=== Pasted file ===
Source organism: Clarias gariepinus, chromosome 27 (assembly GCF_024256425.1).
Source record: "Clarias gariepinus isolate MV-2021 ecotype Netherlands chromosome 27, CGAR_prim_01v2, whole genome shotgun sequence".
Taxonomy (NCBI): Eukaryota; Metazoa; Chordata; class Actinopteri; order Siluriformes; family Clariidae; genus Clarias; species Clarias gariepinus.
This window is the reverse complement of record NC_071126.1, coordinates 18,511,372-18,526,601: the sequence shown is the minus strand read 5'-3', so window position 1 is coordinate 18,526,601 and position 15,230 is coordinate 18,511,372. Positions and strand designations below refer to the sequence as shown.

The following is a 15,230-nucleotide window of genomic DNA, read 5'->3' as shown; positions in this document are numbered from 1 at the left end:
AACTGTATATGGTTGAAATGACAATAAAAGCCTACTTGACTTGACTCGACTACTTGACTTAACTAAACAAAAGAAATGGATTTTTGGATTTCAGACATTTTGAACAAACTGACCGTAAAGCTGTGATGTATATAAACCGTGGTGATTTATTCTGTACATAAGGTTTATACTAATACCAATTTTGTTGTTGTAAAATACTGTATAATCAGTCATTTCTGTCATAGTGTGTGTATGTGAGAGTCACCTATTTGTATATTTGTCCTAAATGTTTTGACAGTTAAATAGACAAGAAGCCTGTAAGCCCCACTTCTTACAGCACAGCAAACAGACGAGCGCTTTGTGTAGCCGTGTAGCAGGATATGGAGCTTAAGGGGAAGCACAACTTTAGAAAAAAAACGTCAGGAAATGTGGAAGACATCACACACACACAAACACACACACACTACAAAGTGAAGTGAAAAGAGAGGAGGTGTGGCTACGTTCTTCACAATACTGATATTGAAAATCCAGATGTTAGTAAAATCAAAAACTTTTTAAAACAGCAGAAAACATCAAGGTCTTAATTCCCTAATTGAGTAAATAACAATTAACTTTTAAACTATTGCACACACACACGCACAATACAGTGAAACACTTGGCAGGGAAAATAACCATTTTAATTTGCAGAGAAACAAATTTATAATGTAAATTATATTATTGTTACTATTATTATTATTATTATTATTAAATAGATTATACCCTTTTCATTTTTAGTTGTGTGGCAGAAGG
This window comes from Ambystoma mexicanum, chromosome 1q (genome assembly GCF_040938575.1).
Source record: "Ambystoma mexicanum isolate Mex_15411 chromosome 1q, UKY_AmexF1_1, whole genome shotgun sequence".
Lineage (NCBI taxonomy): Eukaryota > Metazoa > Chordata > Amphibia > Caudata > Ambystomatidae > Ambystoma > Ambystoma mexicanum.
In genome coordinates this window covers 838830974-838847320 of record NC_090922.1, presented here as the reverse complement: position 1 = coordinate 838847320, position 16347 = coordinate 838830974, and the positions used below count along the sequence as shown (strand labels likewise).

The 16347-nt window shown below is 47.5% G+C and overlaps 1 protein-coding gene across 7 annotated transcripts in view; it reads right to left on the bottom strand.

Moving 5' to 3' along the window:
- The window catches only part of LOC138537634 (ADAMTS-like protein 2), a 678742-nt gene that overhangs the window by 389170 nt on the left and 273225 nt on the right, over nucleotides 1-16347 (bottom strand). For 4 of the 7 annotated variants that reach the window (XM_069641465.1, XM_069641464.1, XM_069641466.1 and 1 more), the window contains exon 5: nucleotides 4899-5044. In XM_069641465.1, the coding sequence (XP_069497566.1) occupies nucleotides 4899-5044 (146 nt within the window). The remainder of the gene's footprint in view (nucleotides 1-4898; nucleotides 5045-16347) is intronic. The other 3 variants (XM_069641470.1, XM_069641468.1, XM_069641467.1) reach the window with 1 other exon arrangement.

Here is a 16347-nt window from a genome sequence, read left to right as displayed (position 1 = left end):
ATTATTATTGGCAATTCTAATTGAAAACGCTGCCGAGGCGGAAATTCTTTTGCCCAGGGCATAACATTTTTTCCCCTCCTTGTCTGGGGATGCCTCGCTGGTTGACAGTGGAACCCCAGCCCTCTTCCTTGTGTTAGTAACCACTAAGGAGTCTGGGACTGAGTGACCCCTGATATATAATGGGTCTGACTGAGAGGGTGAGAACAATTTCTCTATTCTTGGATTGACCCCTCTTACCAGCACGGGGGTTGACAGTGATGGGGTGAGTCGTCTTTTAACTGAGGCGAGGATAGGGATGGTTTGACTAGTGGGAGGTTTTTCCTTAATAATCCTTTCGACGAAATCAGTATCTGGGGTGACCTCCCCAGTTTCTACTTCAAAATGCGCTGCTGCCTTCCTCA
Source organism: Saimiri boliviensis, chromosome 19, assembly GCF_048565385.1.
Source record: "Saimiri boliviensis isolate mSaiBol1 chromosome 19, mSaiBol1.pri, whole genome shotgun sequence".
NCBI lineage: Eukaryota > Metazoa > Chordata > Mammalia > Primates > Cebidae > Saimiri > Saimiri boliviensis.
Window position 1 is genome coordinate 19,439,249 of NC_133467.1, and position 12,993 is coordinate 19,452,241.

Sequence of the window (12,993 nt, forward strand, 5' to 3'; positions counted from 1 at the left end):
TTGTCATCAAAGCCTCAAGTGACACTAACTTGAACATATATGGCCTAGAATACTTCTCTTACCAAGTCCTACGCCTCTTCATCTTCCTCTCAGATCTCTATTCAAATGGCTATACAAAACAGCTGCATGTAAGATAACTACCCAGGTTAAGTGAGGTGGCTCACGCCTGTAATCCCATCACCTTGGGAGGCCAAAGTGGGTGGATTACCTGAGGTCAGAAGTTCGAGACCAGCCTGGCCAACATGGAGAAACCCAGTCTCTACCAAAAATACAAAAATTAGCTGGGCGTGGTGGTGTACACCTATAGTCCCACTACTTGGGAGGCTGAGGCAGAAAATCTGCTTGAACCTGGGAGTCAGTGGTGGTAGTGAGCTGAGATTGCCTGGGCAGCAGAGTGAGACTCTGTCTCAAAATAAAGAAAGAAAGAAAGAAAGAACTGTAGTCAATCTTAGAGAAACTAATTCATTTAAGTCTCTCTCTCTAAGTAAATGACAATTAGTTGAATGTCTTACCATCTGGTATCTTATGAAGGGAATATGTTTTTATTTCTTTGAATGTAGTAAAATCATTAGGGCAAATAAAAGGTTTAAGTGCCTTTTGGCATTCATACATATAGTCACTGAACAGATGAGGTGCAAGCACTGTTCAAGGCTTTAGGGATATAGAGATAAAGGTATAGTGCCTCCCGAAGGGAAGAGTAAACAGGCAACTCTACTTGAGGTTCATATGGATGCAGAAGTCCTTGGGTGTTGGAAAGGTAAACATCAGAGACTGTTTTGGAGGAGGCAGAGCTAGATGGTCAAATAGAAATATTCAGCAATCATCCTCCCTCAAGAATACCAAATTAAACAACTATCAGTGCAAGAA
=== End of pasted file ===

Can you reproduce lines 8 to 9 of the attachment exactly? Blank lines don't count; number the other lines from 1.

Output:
Source record: "Ambystoma mexicanum isolate Mex_15411 chromosome 1q, UKY_AmexF1_1, whole genome shotgun sequence".
Lineage (NCBI taxonomy): Eukaryota > Metazoa > Chordata > Amphibia > Caudata > Ambystomatidae > Ambystoma > Ambystoma mexicanum.